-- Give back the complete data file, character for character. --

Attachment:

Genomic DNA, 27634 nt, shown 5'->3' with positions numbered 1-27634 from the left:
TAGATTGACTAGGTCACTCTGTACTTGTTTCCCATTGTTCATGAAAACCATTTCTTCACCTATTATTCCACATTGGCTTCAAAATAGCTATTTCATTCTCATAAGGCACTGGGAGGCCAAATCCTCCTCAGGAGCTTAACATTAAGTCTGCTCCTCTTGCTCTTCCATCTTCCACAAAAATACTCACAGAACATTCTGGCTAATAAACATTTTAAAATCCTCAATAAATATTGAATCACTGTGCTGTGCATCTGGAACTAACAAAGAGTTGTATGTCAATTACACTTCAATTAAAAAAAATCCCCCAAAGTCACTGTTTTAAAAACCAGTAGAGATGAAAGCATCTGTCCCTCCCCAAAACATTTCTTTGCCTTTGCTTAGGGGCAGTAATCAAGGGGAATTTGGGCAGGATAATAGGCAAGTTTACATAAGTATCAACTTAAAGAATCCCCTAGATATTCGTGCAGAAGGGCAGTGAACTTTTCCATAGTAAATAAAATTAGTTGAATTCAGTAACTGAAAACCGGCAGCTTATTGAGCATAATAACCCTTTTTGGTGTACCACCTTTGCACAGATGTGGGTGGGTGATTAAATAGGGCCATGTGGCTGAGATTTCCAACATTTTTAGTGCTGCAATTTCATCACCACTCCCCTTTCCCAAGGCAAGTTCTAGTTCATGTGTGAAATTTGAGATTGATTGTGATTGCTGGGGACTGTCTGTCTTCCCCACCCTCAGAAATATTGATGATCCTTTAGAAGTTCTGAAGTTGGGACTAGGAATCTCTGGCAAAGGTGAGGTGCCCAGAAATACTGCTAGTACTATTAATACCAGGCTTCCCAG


Genomic DNA, 27634 nt, shown 5'->3' with positions numbered 1-27634 from the left:
TAGATTGACTAGGTCACTCTGTACTTGTTTCCCATTGTTCATGAAAACCATTTCTTCACCTATTATTCCACATTGGCTTCAAAATAGCTATTTCATTCTCATAAGGCACTGGGAGGCCAAATCCTCCTCAGGAGCTTAACATTAAGTCTGCTCCTCTTGCTCTTCCATCTTCCACAAAAATACTCACAGAACATTCTGGCTAATAAACATTTTAAAATCCTCAATAAATATTGAATCACTGTGCTGTGCATCTGGAACTAACAAAGAGTTGTATGTCAATTACACTTCAATTAAAAAAAATCCCCCAAAGTCACTGTTTTAAAAACCAGTAGAGATGAAAGCATCTGTCCCTCCCCAAAACATTTCTTTGCCTTTGCTTAGGGGCAGTAATCAAGGGGAATTTGGGCAGGATAATAGGCAAGTTTACATAAGTATCAACTTAAAGAATCCCCTAGATATTCGTGCAGAAGGGCAGTGAACTTTTCCATAGTAAATAAAATTAGTTGAATTCAGTAACTGAAAACCGGCAGCTTATTGAGCATAATAACCCTTTTTGGTGTACCACCTTTGCACAGATGTGGGTGGGTGATTAAATAGGGCCATGTGGCTGAGATTTCCAACATTTTTAGTGCTGCAATTTCATCACCACTCCCCTTTCCCAAGGCAAGTTCTAGTTCATGTGTGAAATTTGAGATTGATTGTGATTGCTGGGGACTGTCTGTCTTCCCCACCCTCAGAAATATTGATGATCCTTTAGAAGTTCTGAAGTTGGGACTAGGAATCTCTGGCAAAGGTGAGGTGCCCAGAAATACTGCTAGTACTATTAATACCAGGCTTCCCAG